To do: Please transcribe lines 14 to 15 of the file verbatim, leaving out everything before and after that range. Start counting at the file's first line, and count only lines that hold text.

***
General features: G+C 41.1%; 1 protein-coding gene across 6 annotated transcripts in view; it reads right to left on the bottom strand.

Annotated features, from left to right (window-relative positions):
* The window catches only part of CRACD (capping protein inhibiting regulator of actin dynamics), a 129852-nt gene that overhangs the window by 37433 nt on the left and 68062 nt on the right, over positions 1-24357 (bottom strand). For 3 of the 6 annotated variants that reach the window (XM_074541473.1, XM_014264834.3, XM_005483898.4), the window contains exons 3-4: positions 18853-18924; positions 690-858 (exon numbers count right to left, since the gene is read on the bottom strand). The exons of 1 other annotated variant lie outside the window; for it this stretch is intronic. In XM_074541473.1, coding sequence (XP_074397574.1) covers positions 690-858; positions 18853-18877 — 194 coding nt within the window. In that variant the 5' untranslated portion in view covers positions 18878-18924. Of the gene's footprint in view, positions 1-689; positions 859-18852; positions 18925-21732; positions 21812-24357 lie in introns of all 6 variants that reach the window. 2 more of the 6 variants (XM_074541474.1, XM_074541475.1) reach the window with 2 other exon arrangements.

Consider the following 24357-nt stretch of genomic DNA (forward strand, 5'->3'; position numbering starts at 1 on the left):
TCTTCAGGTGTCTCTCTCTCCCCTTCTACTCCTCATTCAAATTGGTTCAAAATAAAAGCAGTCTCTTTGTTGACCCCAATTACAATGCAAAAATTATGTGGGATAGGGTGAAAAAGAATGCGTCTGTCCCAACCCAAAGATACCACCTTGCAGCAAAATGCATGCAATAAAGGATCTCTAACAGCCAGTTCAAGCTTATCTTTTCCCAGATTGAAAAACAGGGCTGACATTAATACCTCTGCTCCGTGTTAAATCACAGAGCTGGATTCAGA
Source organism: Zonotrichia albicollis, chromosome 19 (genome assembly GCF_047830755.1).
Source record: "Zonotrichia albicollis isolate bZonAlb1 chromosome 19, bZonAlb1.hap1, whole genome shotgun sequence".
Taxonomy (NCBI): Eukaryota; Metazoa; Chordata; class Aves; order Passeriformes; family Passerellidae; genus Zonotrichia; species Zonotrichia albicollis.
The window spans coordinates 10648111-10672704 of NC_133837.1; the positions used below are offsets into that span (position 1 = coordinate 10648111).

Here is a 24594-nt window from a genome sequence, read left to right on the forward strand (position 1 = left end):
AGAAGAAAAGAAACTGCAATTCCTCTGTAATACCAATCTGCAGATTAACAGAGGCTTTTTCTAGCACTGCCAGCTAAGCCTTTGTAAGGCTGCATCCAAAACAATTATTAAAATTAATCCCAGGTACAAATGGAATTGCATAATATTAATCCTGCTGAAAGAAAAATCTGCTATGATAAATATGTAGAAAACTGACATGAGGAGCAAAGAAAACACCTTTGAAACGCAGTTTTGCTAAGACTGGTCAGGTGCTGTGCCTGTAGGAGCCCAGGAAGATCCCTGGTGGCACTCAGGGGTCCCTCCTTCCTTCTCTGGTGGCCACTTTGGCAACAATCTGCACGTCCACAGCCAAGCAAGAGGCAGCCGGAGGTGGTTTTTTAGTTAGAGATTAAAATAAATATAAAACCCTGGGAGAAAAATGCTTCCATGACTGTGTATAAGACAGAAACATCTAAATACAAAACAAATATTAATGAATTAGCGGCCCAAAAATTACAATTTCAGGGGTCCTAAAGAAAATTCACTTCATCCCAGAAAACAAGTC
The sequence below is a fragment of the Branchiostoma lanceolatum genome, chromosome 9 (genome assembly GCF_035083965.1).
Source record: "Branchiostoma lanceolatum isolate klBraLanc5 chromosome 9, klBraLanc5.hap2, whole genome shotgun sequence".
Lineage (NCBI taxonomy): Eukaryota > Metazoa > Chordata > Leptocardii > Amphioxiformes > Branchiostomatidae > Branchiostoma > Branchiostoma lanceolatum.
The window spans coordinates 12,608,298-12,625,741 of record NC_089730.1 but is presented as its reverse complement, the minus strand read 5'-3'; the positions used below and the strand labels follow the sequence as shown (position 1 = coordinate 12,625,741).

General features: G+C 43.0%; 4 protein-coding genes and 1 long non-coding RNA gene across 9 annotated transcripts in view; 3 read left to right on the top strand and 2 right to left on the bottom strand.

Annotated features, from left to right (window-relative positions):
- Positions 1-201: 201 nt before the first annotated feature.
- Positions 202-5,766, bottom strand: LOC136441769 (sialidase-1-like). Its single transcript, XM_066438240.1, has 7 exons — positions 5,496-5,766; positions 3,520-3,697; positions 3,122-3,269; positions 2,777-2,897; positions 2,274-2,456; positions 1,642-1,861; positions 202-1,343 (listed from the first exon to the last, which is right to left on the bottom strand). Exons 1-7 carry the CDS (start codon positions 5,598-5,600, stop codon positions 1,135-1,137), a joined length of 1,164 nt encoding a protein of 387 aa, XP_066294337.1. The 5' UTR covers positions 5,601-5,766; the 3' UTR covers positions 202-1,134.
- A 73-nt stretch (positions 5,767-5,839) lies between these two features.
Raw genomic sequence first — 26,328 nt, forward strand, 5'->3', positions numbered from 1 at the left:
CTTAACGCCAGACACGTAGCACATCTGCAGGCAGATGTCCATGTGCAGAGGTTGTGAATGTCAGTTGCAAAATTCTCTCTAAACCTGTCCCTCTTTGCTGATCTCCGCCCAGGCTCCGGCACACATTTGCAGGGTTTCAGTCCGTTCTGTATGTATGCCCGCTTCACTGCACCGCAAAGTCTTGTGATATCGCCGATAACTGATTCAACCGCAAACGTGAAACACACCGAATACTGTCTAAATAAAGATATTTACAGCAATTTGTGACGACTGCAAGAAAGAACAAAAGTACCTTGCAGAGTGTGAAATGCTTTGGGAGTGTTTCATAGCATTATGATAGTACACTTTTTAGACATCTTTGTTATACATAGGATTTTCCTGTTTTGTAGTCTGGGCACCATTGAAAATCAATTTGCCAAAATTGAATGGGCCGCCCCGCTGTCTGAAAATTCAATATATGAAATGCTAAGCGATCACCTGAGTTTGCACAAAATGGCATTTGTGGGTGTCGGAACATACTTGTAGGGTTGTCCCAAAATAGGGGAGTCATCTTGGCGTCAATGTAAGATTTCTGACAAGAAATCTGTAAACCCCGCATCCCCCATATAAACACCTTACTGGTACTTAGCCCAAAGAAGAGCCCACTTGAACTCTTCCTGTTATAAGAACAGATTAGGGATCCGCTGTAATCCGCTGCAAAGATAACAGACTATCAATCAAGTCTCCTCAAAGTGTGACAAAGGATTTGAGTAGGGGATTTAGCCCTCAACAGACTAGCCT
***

Lineage (NCBI taxonomy): Eukaryota > Metazoa > Chordata > Leptocardii > Amphioxiformes > Branchiostomatidae > Branchiostoma > Branchiostoma lanceolatum.
The window spans coordinates 12,608,298-12,625,741 of record NC_089730.1 but is presented as its reverse complement, the minus strand read 5'-3'; the positions used below and the strand labels follow the sequence as shown (position 1 = coordinate 12,625,741).